not ensure that policies, procedures, and controls existed and were followed. As a result, the
Authority paid ineligible and unsupported costs totaling $116,341.




                                                3
The Authority Paid Its Executive Director Ineligible and Unsupported Compensation
The Authority paid its executive director more than her contracted salary. In addition, it could
not support cash vacation leave payments with detailed vacation leave records, and it made
vacation leave payments in violation of its vacation leave accrual policies. The Authority also
lacked support for and board approval of additional compensation payments. It paid the
additional compensation as if the executive director were a contract laborer, but it did not
properly disclose the payments for tax purposes or provide the executive director the proper tax
forms. These improper payments occurred because the board failed to exercise proper oversight
of its executive director and did not ensure that its executive director followed changes made as a
result of prior audit findings concerning salary. As a result, the Authority paid its executive
director ineligible and unsupported salary and other compensation totaling $90,276.

     The Authority Paid Its Executive Director $159,564 for the 3 Years Reviewed
     A review of the Authority’s electronic general ledger records showed that the
     Authority paid its executive director the following amounts.

Table 2: Summary of payments made by the Authority to its executive director
                                General       Fiscal       Fiscal       Fiscal
                                 ledger       year          year         year
   General ledger description   account       2011          2012         2013          Total
 Taxes withheld
  Administrative salaries -
   Low rent                       1014110 $ 42,916         $ 44,010     $ 50,540     $ 137,466
  Administrative salaries -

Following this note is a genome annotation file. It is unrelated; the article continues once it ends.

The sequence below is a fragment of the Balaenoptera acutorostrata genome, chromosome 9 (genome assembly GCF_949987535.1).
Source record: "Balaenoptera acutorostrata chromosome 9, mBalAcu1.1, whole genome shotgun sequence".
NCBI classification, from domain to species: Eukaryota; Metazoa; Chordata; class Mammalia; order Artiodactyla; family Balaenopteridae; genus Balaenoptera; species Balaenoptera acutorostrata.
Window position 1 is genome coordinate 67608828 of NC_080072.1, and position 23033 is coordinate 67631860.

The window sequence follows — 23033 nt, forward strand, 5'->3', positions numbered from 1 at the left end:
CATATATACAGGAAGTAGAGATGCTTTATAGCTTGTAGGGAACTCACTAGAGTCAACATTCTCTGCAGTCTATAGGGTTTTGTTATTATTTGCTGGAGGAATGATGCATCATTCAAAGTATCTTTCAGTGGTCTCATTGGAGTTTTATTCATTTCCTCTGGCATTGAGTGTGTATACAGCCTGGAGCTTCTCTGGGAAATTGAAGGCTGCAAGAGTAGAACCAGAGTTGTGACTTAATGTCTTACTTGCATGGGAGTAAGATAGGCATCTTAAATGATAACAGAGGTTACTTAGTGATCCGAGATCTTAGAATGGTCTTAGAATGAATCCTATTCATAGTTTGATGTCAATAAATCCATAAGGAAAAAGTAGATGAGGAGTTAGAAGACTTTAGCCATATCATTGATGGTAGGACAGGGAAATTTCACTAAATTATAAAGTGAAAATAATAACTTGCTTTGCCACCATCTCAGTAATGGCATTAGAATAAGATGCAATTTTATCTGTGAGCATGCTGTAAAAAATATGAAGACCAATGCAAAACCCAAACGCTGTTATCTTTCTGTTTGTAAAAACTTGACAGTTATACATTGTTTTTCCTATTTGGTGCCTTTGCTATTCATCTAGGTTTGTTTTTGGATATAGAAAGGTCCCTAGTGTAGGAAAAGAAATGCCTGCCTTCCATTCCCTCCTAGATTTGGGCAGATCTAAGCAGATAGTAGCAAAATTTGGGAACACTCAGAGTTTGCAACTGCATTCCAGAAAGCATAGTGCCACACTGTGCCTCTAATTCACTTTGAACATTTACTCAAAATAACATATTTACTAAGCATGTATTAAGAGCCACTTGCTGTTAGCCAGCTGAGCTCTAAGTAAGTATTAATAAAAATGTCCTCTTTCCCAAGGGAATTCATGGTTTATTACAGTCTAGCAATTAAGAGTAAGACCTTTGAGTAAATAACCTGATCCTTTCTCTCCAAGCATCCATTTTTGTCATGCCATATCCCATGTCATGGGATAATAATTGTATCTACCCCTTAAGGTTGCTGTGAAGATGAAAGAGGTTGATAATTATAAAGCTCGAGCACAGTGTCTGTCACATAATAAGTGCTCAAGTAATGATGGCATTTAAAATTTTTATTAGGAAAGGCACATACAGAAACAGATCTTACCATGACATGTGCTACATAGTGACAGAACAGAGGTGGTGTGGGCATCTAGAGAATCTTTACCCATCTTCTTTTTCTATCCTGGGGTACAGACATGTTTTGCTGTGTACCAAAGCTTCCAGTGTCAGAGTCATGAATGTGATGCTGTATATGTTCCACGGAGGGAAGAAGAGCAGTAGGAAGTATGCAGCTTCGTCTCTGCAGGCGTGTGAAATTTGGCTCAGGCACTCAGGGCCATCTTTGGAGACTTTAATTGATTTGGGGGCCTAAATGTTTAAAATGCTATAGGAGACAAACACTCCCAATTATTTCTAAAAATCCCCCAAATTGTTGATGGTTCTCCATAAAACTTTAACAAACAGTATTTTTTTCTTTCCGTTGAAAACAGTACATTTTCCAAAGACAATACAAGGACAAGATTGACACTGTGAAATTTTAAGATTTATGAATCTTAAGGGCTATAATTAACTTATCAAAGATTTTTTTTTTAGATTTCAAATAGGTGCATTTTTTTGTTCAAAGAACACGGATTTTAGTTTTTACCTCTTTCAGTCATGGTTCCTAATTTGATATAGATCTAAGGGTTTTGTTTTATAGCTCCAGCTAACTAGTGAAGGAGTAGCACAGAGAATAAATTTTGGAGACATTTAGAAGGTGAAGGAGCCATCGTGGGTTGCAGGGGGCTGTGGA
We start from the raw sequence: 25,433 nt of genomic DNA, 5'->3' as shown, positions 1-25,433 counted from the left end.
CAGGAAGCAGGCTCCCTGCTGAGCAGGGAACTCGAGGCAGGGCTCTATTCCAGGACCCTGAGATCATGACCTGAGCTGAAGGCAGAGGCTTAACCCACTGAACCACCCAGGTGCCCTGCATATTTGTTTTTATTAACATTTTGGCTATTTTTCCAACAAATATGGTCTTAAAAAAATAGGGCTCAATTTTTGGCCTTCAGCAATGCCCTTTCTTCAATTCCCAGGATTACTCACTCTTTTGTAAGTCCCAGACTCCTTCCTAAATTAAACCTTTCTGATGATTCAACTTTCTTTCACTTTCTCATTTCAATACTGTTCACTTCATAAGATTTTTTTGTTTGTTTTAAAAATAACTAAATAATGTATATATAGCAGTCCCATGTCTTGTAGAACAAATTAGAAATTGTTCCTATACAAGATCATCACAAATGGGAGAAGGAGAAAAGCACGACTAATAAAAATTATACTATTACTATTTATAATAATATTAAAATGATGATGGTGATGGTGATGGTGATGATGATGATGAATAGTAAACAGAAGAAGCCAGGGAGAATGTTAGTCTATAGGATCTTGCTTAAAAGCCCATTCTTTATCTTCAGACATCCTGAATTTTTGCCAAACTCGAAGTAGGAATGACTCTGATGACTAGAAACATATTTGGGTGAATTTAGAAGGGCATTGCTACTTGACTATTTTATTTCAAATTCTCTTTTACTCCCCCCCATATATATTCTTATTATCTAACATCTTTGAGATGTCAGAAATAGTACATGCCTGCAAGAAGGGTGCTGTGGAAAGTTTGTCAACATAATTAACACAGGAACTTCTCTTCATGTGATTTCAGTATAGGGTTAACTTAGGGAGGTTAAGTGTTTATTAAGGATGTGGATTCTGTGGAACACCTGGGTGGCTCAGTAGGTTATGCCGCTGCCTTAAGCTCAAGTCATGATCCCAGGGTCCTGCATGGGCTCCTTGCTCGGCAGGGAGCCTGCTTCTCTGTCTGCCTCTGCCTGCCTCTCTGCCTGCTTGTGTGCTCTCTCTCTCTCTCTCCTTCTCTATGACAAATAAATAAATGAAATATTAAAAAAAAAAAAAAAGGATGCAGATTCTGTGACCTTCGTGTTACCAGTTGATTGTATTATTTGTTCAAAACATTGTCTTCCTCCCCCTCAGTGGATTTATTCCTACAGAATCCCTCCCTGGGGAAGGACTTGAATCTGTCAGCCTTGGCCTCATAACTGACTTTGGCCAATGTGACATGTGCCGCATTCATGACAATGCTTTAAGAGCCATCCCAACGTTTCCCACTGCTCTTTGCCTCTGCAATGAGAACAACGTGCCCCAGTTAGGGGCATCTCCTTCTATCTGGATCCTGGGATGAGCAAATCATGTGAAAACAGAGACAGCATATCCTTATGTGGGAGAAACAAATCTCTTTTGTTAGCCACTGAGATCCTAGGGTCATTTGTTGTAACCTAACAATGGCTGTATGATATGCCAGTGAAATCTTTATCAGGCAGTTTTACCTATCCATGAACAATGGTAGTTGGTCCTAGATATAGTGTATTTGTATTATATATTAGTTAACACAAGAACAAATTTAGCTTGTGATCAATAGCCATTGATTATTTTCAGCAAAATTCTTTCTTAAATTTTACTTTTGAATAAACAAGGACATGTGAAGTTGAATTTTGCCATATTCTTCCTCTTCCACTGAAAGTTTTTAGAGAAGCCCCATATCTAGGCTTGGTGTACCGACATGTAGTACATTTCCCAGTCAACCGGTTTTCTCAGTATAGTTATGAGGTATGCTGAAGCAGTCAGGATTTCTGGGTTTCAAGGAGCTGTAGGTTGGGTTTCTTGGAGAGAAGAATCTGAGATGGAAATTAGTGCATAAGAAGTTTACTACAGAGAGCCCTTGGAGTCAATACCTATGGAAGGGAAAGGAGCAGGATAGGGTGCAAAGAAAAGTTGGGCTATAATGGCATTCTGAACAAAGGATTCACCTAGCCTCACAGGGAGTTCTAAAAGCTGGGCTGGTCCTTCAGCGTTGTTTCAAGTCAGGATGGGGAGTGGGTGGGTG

Housing Choice Voucher         2014110       2,236         2,316        2,660         7,212
   Subtotals                                 $ 45,152      $ 46,326     $ 53,200     $ 144,678

No tax withholding
 Travel expense (car allowance
 through fiscal year 2011)           1014150        $ 1,920        $0          $0       $1,920
 Maintenance contract - other      1014430.09                    1,000                   1,000
 Other general expense               1014590           200       2,675       2,359       5,234
 Other general expenses              2014590                        25          25          50
 Administration (CFP* 09)           3012009.1           696       -0-         -0-          696
 Administration (CFP 10)            3012010.1         4,586       -0-         -0-        4,586
 Management improvements             3012011           -0-        -0-        1,400       1,400
   Subtotals                                        $ 7,402    $ 3,700     $ 3,784    $ 14,886

 Grand totals                                    $ 52,554     $ 50,026    $ 56,984   $ 159,564
* CFP = Capital Fund program

     For the period reviewed, the executive director’s total pay equaled 20.5 percent of the
     Authority’s total revenues of $777,190. This amount seemed excessive as
     administrative salaries for other very small public housing agencies in the region
     average 14.4 percent, while the Authority paid 20.5 percent for only its executive
     director’s salary. Including the maintenance supervisor’s salary increased the
     Authority’s administrative payments percentage to 31.0 percent.


                                                4
The Authority Paid Its Executive Director in Excess of Her Contract
The Authority lacked support for $77,286 in salary costs paid to its executive director
in excess of her executed contract. The only contract the Authority could provide
was dated May 2006, and it was signed by the executive director in August 2006.
According to the contract, the executive director was to start as interim executive
director in May 2006 and become the executive director in June 2006. The contract
called for annual compensation of $22,464, which equaled pay of $18 per hour, 24
hours per week, 3 days per week. The contract stated the position was a salaried